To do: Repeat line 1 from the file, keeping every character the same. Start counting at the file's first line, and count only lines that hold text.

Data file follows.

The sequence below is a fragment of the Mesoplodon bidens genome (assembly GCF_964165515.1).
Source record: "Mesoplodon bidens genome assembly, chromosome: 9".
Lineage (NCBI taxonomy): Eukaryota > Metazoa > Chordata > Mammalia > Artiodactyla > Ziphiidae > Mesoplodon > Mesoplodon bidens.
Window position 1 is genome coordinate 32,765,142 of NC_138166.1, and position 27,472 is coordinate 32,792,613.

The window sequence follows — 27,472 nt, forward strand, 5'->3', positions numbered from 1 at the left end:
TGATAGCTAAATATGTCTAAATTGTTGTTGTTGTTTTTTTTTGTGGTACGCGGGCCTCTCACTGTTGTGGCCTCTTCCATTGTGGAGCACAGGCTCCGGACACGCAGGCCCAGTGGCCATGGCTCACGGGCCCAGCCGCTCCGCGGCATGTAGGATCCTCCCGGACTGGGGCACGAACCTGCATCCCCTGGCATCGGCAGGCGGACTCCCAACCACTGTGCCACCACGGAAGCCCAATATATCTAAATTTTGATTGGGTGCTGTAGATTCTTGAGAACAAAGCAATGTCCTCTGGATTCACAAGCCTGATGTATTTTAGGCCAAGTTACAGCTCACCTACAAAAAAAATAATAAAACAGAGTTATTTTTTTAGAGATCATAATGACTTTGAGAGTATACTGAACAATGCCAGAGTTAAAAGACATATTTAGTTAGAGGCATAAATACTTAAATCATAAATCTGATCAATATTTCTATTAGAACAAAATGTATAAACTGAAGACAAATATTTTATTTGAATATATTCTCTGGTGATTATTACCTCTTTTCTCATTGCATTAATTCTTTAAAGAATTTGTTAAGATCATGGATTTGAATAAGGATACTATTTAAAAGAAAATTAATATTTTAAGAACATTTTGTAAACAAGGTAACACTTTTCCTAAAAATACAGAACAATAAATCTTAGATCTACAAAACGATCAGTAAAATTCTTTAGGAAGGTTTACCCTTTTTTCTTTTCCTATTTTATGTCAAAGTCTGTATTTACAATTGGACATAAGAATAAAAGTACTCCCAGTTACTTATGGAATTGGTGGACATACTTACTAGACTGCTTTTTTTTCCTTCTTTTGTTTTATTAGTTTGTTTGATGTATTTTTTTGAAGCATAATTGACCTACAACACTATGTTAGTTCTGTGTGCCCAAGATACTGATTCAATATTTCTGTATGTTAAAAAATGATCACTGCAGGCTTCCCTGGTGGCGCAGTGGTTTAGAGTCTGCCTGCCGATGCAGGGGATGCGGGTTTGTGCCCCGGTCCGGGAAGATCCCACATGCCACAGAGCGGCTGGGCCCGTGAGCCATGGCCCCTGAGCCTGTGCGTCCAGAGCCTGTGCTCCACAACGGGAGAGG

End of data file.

The sequence below is a fragment of the Mesoplodon bidens genome (assembly GCF_964165515.1).